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GM-008 The recruitment of more experienced clinical pharmacists and new ways of working: impact on patient care
  1. L Damery1,
  2. C Rouzaud-Laborde2,
  3. E Civade1,
  4. P Cestac3,
  5. M Vié1,
  6. JJ Tiravy1,
  7. P Calvet1
  1. 1University Hospital Center, Midi-Pyrénées, Toulouse, France
  2. 2University Hospital Center Inserm Metabolic and Cardiovascular Disease Institute of Rangueil Paul Sabatier University, Midi-Pyrénées, Toulouse, France
  3. 3University Hospital Center Paul Sabatier University UMR 1027 Epidemiology, Midi-Pyrénées, Toulouse, France


Background Few elements in the literature detail the organisation and impact of pharmaceutical work in care units. Pharmacists perform pharmaceutical interventions (PIs) when they detect a possible medicines error (ME). Another duty of pharmacists is reconciliation, i.e. correct alignment of outpatient and inpatient prescriptions.

Purpose To compare the work of two pharmaceutical teams: before and after the creation of senior pharmacist posts. Does the recruitment of more senior pharmacists improve patient care?

Materials and methods PIs were recorded during two successive six-month periods in a 15-bed unit. During the first period, prescriptions were mainly checked by the resident at the patient bedside. During the second period, prescriptions were checked either by senior pharmacists or by the resident. We compared the number, the type, and the acceptance of PIs during these two periods including reconciliation activity. Data were compared using Fisher’s exact test or chi-2 analysis, tests are performed by R software (*p < 0.05).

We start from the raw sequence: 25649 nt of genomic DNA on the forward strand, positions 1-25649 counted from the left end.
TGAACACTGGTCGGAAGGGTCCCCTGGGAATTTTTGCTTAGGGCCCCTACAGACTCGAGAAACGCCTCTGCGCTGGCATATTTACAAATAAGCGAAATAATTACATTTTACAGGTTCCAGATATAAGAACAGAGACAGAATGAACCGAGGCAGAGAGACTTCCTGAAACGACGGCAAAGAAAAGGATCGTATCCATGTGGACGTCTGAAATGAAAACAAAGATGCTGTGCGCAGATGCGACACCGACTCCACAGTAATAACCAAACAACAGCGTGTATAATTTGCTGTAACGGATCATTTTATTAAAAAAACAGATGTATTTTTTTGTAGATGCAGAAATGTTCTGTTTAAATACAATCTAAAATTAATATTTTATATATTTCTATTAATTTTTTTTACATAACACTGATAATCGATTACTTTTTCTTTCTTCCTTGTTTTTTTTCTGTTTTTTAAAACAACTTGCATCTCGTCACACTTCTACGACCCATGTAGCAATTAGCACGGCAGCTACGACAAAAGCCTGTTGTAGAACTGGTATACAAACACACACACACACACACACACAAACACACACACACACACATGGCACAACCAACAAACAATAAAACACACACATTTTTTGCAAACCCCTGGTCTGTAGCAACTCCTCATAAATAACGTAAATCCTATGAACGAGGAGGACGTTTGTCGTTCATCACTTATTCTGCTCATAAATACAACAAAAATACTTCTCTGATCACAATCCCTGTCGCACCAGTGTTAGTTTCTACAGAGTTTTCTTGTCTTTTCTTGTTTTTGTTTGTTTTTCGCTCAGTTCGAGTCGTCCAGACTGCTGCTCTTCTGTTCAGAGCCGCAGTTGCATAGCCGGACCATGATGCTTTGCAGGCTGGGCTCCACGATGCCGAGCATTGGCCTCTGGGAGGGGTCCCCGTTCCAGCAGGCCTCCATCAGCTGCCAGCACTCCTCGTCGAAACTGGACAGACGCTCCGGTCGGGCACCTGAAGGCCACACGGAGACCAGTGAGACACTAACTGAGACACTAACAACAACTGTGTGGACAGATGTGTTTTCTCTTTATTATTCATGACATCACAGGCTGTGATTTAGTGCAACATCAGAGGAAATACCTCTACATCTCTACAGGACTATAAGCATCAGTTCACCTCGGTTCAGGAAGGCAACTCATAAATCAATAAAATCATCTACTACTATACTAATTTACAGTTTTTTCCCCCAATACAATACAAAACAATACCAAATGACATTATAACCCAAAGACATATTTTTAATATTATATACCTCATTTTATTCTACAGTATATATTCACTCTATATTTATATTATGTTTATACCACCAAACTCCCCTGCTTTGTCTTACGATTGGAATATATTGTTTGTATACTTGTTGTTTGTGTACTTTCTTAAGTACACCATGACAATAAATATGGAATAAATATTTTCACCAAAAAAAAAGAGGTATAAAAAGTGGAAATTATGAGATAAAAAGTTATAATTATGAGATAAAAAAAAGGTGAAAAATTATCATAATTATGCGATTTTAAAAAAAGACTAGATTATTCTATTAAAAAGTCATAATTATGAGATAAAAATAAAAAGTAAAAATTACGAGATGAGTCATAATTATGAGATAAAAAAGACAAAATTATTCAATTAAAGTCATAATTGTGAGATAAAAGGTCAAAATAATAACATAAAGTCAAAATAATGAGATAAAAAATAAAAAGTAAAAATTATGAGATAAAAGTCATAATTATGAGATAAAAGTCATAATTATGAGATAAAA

Results The involvement of senior pharmacists significantly increased the number of PIs: the first and second team recorded respectively 104 PIs for 1408 prescriptions analysed (7.4%) and 317 PIs for 1391 (22.8%) (p = 0.002). The PI acceptance rate was not significantly different. Concerning types of PI, only ‘untreated indication’ increased significantly after more senior staff were recruited (13.5% vs. 26.5%) (p = 0.006). The number of PIs from reconciliation also increased significantly after senior pharmacists started checking prescriptions (0.96% vs. 8.83% p = 0.018).

Conclusions In our study we show that senior pharmacists improve PIs. When they are in the care unit, near residents and prescribers, activity and reconciliation are increased compared with only one resident pharmacist at bedside. We reorganised the way we worked, specifying the work of each pharmacist, modifying the time spent in care unit and on reconciliation. This has improved patient care and prevented some MEs.

No conflict of interest.

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